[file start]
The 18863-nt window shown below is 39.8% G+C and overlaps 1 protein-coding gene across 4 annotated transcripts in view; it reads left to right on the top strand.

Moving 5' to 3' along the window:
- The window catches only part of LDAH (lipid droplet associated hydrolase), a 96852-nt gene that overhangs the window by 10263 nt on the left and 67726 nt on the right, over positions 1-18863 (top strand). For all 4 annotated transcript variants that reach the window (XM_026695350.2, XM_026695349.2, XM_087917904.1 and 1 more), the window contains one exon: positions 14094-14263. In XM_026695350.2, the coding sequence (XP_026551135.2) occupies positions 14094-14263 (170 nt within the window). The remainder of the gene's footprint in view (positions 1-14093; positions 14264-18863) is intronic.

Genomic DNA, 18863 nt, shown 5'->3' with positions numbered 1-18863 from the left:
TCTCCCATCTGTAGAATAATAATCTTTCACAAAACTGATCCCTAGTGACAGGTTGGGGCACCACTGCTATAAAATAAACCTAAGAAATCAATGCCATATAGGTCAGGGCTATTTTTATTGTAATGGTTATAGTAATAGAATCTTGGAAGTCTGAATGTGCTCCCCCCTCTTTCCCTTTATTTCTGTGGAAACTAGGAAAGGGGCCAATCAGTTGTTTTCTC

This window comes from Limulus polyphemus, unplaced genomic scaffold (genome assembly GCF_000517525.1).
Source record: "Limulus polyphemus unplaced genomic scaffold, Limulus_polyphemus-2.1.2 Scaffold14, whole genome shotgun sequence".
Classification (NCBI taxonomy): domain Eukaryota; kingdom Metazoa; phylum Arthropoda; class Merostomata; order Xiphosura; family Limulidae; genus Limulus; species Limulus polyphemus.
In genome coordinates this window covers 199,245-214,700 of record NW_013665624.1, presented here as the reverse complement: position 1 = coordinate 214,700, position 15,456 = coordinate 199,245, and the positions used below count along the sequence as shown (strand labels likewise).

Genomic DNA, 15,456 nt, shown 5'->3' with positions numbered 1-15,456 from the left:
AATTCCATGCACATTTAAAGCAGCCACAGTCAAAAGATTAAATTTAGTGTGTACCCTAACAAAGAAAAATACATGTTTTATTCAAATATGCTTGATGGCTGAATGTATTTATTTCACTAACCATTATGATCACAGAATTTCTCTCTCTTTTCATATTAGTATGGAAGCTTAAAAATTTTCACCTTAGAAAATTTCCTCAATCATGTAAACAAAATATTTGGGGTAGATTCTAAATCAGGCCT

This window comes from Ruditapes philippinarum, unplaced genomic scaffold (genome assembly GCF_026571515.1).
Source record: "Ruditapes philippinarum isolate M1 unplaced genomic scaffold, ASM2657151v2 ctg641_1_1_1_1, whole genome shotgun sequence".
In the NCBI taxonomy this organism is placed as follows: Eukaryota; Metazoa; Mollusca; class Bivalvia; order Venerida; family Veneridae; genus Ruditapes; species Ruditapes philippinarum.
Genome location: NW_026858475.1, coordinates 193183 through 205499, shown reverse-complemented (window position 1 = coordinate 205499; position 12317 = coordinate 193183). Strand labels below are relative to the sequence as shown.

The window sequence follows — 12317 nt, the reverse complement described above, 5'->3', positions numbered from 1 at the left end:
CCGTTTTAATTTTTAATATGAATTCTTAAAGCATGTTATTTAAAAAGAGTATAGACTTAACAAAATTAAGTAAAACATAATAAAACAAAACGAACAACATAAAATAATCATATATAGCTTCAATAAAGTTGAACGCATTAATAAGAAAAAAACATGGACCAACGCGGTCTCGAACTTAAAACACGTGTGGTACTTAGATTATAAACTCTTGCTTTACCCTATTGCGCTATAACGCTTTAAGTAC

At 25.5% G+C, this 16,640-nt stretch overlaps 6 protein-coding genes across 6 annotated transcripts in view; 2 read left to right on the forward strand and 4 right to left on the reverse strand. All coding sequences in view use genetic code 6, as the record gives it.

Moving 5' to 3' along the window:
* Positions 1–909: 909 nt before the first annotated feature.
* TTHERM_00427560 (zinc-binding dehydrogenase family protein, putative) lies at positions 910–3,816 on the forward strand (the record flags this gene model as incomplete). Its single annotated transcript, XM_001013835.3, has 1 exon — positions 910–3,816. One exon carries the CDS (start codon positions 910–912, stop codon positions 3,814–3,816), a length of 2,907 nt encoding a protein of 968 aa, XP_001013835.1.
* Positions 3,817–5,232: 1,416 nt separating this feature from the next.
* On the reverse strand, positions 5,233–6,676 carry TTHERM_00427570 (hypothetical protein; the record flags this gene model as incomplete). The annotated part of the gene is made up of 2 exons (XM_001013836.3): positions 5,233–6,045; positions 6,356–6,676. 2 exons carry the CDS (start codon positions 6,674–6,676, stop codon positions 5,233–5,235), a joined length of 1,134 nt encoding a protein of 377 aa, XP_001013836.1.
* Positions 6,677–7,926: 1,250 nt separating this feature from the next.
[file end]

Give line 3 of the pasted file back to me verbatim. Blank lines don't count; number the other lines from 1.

- The window catches only part of LDAH (lipid droplet associated hydrolase), a 96852-nt gene that overhangs the window by 10263 nt on the left and 67726 nt on the right, over positions 1-18863 (top strand). For all 4 annotated transcript variants that reach the window (XM_026695350.2, XM_026695349.2, XM_087917904.1 and 1 more), the window contains one exon: positions 14094-14263. In XM_026695350.2, the coding sequence (XP_026551135.2) occupies positions 14094-14263 (170 nt within the window). The remainder of the gene's footprint in view (positions 1-14093; positions 14264-18863) is intronic.